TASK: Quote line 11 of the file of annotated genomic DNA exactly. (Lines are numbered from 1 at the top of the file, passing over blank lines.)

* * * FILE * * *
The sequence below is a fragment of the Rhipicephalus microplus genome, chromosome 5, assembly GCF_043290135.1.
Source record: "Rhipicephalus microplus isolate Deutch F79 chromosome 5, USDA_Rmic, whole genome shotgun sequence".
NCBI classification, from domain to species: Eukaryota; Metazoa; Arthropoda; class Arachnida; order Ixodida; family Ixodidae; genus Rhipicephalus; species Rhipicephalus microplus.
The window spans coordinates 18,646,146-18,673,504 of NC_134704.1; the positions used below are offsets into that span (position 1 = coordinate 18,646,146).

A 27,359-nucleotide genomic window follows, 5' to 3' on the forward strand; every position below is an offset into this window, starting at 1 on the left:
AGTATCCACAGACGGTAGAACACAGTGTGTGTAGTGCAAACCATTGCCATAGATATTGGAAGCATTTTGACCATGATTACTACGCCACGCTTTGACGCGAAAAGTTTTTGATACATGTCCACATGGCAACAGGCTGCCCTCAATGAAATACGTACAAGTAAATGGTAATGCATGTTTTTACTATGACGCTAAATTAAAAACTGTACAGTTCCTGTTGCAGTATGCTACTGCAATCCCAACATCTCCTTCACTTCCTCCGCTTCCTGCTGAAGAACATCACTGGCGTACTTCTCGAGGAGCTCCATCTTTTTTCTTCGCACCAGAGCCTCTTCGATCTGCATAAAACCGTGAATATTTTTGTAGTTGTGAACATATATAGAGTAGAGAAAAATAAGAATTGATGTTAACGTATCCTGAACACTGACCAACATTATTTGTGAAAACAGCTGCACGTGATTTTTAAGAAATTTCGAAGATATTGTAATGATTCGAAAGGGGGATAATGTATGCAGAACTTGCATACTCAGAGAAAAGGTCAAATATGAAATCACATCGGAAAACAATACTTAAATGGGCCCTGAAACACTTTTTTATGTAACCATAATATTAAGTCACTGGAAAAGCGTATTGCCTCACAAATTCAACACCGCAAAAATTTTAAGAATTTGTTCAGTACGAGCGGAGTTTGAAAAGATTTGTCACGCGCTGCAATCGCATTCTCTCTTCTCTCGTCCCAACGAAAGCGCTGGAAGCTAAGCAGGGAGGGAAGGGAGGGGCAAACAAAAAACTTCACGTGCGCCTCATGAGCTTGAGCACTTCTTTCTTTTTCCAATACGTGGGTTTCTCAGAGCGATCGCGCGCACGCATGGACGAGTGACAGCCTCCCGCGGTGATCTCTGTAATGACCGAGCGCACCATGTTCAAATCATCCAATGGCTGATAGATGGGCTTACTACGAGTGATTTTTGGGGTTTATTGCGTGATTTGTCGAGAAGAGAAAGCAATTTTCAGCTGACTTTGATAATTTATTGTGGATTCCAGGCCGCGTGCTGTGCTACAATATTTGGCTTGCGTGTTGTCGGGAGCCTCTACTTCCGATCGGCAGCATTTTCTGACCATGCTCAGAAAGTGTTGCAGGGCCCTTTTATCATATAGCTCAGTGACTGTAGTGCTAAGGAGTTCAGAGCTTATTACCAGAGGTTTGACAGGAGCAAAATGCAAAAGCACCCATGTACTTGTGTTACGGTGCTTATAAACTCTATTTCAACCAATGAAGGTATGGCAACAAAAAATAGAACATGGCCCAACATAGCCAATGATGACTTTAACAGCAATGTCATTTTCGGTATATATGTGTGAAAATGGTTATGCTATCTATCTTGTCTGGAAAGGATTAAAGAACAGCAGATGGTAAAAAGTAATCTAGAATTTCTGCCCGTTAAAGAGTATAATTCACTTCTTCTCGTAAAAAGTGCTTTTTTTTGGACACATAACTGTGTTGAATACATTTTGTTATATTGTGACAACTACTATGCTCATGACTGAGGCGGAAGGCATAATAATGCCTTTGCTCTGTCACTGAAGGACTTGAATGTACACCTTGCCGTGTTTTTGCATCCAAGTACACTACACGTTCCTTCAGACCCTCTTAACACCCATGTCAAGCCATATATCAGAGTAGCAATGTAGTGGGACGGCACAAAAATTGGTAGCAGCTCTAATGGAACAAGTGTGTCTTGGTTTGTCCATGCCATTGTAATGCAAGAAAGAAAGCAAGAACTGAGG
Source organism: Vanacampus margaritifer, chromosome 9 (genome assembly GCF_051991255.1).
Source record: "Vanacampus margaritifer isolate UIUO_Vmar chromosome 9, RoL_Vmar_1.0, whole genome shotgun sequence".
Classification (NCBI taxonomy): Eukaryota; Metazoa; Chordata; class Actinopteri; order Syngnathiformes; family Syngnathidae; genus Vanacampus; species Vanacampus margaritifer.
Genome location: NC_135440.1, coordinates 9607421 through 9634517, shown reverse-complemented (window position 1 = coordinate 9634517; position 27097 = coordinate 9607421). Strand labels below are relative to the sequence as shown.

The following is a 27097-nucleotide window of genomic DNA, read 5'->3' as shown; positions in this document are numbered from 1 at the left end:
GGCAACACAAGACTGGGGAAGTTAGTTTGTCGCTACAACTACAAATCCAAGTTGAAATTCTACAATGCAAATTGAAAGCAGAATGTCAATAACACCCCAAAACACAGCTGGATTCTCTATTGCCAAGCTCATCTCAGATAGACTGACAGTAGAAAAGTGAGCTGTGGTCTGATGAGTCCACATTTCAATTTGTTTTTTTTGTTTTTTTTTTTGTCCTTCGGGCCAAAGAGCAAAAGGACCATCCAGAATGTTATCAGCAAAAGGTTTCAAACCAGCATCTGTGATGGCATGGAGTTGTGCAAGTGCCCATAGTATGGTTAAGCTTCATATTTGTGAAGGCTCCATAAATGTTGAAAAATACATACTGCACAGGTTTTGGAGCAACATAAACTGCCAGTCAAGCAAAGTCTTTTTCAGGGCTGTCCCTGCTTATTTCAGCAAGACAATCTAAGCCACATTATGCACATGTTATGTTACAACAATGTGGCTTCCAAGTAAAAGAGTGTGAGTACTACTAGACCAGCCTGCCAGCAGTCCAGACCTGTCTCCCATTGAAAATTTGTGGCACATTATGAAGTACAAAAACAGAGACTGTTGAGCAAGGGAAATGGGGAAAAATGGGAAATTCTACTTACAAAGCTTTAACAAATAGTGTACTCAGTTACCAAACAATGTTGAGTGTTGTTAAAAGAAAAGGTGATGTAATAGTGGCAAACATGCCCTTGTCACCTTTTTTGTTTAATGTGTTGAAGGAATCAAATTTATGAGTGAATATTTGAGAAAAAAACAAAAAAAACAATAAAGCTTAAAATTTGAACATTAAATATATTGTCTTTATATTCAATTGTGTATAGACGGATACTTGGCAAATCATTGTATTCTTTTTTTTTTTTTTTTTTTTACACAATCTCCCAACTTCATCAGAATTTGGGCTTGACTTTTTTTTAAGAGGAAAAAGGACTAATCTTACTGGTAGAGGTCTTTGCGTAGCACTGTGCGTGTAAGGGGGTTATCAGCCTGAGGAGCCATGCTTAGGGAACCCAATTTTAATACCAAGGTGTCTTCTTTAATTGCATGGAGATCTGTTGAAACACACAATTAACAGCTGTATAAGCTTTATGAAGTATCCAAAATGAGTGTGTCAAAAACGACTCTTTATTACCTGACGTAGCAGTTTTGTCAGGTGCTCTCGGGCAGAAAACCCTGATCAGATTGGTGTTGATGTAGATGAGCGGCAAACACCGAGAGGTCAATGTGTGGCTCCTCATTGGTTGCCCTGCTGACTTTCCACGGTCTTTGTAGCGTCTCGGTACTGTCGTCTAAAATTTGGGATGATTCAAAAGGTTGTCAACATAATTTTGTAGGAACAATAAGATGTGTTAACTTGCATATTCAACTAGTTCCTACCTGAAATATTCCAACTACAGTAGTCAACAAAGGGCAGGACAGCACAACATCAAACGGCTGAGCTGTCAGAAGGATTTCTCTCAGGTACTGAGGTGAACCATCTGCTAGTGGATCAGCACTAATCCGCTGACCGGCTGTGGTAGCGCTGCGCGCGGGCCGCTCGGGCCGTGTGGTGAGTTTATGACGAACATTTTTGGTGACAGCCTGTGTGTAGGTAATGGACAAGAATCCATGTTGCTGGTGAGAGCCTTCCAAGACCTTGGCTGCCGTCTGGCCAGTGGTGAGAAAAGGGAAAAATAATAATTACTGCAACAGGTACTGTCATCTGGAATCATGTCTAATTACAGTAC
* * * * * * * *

The following is a 27097-nucleotide window of genomic DNA, read 5'->3' as shown; positions in this document are numbered from 1 at the left end: